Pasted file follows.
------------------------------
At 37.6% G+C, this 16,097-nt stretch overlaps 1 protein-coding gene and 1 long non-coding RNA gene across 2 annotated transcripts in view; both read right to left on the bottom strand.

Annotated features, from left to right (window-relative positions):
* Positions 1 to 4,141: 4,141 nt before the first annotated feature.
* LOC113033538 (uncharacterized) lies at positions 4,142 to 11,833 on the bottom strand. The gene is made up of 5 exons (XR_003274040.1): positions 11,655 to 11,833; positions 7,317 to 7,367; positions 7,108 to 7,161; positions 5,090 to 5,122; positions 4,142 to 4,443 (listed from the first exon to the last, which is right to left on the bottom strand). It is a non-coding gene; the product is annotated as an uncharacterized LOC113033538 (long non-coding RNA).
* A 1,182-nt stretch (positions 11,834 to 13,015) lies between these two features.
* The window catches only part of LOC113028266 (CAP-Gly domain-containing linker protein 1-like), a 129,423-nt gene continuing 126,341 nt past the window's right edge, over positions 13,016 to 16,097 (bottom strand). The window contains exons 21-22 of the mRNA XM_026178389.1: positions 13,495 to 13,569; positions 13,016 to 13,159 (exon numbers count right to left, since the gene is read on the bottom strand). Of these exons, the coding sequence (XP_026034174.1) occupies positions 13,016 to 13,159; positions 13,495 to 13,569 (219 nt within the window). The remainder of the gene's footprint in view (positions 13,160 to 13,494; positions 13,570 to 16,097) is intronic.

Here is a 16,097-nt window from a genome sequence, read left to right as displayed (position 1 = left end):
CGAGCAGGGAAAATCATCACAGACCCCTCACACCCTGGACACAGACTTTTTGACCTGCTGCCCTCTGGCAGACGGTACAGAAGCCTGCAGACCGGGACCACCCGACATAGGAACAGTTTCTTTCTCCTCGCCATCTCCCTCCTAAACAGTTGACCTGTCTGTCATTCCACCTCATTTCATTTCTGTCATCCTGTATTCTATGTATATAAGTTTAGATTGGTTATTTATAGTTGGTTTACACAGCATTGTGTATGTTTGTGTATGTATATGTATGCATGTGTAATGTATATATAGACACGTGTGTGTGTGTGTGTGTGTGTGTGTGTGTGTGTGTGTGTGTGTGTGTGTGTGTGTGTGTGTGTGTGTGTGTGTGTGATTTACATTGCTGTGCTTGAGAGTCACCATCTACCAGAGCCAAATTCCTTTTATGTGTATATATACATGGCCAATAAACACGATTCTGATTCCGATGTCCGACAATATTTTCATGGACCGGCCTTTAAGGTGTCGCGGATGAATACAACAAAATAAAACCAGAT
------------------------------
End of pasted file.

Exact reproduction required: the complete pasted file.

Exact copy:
At 37.6% G+C, this 16,097-nt stretch overlaps 1 protein-coding gene and 1 long non-coding RNA gene across 2 annotated transcripts in view; both read right to left on the bottom strand.

Annotated features, from left to right (window-relative positions):
* Positions 1 to 4,141: 4,141 nt before the first annotated feature.
* LOC113033538 (uncharacterized) lies at positions 4,142 to 11,833 on the bottom strand. The gene is made up of 5 exons (XR_003274040.1): positions 11,655 to 11,833; positions 7,317 to 7,367; positions 7,108 to 7,161; positions 5,090 to 5,122; positions 4,142 to 4,443 (listed from the first exon to the last, which is right to left on the bottom strand). It is a non-coding gene; the product is annotated as an uncharacterized LOC113033538 (long non-coding RNA).
* A 1,182-nt stretch (positions 11,834 to 13,015) lies between these two features.
* The window catches only part of LOC113028266 (CAP-Gly domain-containing linker protein 1-like), a 129,423-nt gene continuing 126,341 nt past the window's right edge, over positions 13,016 to 16,097 (bottom strand). The window contains exons 21-22 of the mRNA XM_026178389.1: positions 13,495 to 13,569; positions 13,016 to 13,159 (exon numbers count right to left, since the gene is read on the bottom strand). Of these exons, the coding sequence (XP_026034174.1) occupies positions 13,016 to 13,159; positions 13,495 to 13,569 (219 nt within the window). The remainder of the gene's footprint in view (positions 13,160 to 13,494; positions 13,570 to 16,097) is intronic.

Here is a 16,097-nt window from a genome sequence, read left to right as displayed (position 1 = left end):
CGAGCAGGGAAAATCATCACAGACCCCTCACACCCTGGACACAGACTTTTTGACCTGCTGCCCTCTGGCAGACGGTACAGAAGCCTGCAGACCGGGACCACCCGACATAGGAACAGTTTCTTTCTCCTCGCCATCTCCCTCCTAAACAGTTGACCTGTCTGTCATTCCACCTCATTTCATTTCTGTCATCCTGTATTCTATGTATATAAGTTTAGATTGGTTATTTATAGTTGGTTTACACAGCATTGTGTATGTTTGTGTATGTATATGTATGCATGTGTAATGTATATATAGACACGTGTGTGTGTGTGTGTGTGTGTGTGTGTGTGTGTGTGTGTGTGTGTGTGTGTGTGTGTGTGTGTGTGTGTGTGTGTGATTTACATTGCTGTGCTTGAGAGTCACCATCTACCAGAGCCAAATTCCTTTTATGTGTATATATACATGGCCAATAAACACGATTCTGATTCCGATGTCCGACAATATTTTCATGGACCGGCCTTTAAGGTGTCGCGGATGAATACAACAAAATAAAACCAGAT